FAQ - In what circumstances might a Strongly Consistent Aerospike cluster migrate?


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FAQ - In what circumstances might a Strongly Consistent Aerospike cluster migrate?

Detail

Starting with the Aerospike 4.0.0.1 release a new mode of operation was introduced to Aerospike, Strong Consistency. Strong Consistency is an Enterprise feature that guarantees, among other consistency related features that writes are never lost, including under network partition events.

Under what circumstances would migrations be observed for an Aerospike cluster running in Strong Consistency mode?

Answer

The very short answer is that only partitions that are available will be migrating, but let’s go over the details.

To illustrate the answer, a 5 node cluster is considered as an example. Replication factor is 2. From a cluster perspective there is no way to differentiate between a cluster split brain and the loss of one or several nodes. This example describes the migration behaviour as nodes are shut down in turn and how the roster-set and recluster commands behave in terms of migration. In explaining the various behaviours it is useful to consider the 3 main rules of Aerospike Strong Consistency:

  • If a sub cluster (a.k.a. split-brain) has both the roster-master and roster-replica for a partition, then the partition is active for both reads and writes in that sub cluster
  • If a sub cluster has a strict majority of nodes and has either the roster-master or roster-replica for the partition within its component nodes, the partition is active for both reads and writes in that sub cluster
  • If a sub cluster has exactly half of the nodes in the full cluster (roster) and it has the roster-master within its component nodes, the partition is active for both reads and writes

The above rules only apply when all data for a partition is available within a sub cluster – potentially across multiple nodes of course (a node being fully emptied and added back in a cluster will for example invalidate those rules but this article will not cover those less common situations that would also render a partition unavailable).

A roster-master node for a given partition is the node that would hold the master copy of this partition if the roster was complete (all nodes in the roster forming a single cluster).

A roster-replica node for a given partition is the node that would hold a replica copy of this partition if the roster was complete (all nodes in the roster forming a single cluster).


Step 1

Node 5 is shut down

Results:

  • Node 5 leaves the cluster
  • All partitions remain available, even those for which node 5 is the roster-master.
  • The roster-replica for those partitions exists in the cluster and there is a majority, reads and writes are not affected.
  • The cluster migrates so that it retains 2 copies of the partitions which are on node 5 remaining within the remaining cluster.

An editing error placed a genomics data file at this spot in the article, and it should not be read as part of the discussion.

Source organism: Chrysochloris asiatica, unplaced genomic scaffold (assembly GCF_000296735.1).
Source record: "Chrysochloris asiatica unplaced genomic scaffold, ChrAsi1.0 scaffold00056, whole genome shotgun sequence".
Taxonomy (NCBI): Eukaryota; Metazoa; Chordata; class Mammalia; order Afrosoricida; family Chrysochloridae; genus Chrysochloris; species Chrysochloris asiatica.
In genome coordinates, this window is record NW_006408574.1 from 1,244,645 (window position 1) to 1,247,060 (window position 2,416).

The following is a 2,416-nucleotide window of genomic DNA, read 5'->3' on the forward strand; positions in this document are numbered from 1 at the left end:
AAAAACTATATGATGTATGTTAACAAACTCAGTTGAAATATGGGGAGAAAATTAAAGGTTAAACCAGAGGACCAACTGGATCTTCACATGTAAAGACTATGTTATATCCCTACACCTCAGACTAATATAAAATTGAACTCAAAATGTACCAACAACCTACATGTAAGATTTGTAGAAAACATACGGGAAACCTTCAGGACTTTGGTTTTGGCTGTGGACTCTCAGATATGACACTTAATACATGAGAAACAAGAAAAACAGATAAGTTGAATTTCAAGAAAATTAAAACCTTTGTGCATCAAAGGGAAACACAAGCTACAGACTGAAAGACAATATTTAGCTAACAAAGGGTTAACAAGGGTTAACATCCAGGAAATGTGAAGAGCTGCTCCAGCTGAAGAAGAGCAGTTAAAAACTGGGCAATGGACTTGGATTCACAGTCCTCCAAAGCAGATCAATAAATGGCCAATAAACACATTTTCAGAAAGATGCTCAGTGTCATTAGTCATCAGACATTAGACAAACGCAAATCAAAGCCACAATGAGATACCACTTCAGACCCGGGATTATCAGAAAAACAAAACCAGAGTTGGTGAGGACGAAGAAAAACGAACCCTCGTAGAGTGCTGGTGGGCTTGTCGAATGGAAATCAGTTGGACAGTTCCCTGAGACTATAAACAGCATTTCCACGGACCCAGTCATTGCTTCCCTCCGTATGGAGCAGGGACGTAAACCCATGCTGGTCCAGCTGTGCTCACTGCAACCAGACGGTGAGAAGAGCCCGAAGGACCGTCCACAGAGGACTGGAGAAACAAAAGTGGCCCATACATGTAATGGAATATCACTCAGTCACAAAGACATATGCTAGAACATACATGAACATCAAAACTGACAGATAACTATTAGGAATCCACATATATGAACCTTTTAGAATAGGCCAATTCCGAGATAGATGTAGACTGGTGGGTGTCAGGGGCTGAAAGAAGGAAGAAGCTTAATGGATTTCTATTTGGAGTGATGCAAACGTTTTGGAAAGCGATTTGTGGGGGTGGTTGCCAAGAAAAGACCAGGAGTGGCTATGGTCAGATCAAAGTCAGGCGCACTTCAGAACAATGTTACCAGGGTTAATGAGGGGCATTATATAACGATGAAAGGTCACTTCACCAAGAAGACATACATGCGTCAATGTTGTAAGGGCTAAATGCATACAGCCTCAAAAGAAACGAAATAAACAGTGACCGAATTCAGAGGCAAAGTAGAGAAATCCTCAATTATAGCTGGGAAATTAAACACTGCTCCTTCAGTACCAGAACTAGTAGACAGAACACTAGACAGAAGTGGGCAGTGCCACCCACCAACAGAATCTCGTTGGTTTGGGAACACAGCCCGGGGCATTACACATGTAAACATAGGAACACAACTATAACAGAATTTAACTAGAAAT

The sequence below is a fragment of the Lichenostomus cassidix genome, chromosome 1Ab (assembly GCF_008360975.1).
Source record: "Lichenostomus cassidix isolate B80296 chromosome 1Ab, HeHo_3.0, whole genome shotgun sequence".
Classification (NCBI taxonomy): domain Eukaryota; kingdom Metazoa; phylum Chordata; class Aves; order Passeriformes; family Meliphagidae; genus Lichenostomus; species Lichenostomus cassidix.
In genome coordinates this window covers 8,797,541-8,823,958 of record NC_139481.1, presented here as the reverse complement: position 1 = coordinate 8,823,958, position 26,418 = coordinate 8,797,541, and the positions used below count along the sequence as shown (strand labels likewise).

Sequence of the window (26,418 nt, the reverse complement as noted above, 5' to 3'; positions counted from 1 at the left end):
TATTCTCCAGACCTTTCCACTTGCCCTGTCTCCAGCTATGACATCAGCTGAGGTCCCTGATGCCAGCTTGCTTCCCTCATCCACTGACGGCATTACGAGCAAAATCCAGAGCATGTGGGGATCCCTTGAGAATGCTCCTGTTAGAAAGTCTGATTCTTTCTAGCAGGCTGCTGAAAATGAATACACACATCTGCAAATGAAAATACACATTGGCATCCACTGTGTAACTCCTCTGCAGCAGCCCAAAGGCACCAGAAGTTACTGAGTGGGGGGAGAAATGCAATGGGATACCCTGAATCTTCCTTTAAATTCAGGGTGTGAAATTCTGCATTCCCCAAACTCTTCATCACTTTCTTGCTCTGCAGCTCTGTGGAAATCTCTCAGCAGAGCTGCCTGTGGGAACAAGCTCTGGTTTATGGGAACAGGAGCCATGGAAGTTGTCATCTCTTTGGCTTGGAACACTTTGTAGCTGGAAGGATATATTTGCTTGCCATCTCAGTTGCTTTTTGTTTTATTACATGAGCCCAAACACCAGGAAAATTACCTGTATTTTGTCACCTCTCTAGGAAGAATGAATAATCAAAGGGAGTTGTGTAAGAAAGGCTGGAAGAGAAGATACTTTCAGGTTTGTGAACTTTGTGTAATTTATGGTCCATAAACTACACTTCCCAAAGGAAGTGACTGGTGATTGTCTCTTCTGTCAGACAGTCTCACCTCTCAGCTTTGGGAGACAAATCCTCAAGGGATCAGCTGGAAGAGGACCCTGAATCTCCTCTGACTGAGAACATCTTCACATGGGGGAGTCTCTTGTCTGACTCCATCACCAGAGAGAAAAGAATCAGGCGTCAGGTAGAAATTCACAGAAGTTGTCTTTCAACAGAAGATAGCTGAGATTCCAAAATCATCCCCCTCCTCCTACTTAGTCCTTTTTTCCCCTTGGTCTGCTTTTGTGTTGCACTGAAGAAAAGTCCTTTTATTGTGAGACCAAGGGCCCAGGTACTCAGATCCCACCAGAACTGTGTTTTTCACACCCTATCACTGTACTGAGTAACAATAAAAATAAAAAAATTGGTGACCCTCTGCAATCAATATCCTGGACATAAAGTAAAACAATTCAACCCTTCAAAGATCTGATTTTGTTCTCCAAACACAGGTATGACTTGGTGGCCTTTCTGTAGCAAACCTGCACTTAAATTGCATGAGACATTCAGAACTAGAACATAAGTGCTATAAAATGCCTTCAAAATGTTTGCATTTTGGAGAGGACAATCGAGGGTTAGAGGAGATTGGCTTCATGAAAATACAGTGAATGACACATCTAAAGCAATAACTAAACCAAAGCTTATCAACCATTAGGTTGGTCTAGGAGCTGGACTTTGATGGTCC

• At the end of migrations, for the partitions for which node 5 is roster master, there is a roster replica, which is also the acting master within the cluster. There is an acting replica for those partitions within the cluster.

Step 2

Node 4 is shut down

Results:

  • Node 4 leaves the cluster
  • There are certain partitions for which the roster-master and roster-replica sat on nodes 4 and 5. Those partitions are now unavailable even though a full copy (acting replica) exists within the remaining cluster. They do not migrate.
  • There are other partitions where either the roster-master or the roster-replica was on node 4 or 5 and a roster-master or roster-replica remains on nodes 1-3. Those partitions remain available (3 is a strict majority in a 5 node cluster) and migrate so that there are eventually 2 copies within the remaining cluster.

From the cluster’s perspective, those missing 2 nodes could be up and running and forming a 2 node cluster on their own, which would allow them to take read and writes. Therefore the remaining cluster cannot have such partition available (where roster-master and roster-replica are both on those missing 2 nodes).


Step 3

The roster is now reset to reduce it to 3 nodes using roster-set.

Results:

  • The roster-set command simply sets the pending roster but doesn’t make it effective until the next cluster change event (either through a node leaving or joining the cluster, or directly through the recluster command). Therefore, at this point, from a partition availability or from a migration perspective, nothing happens. The cluster is in a stable state as migrates from the loss of node 4 have completed in the previous step. The cluster has some unavailable partitions even though there is a full copy of that data within the remaining sub-cluster.

Step 4

The recluster command is issued.

Results:

  • Migrations begin, unavailable partitions now become available.

Notes

  1. Loss of a single node will not cause partitions to become unavailable when replication factor is 2 or greater
  2. When a node is removed from a cluster, migrations of available partitions will occur to maintain replication factor.
  3. When there are unvailable partitions, they will not migrate until the roster is reset and the recluster command is issued

Keywords

STRONG CONSISTENCY MIGRATION ROSTER-SET RECLUSTER

Timestamp

1/24/19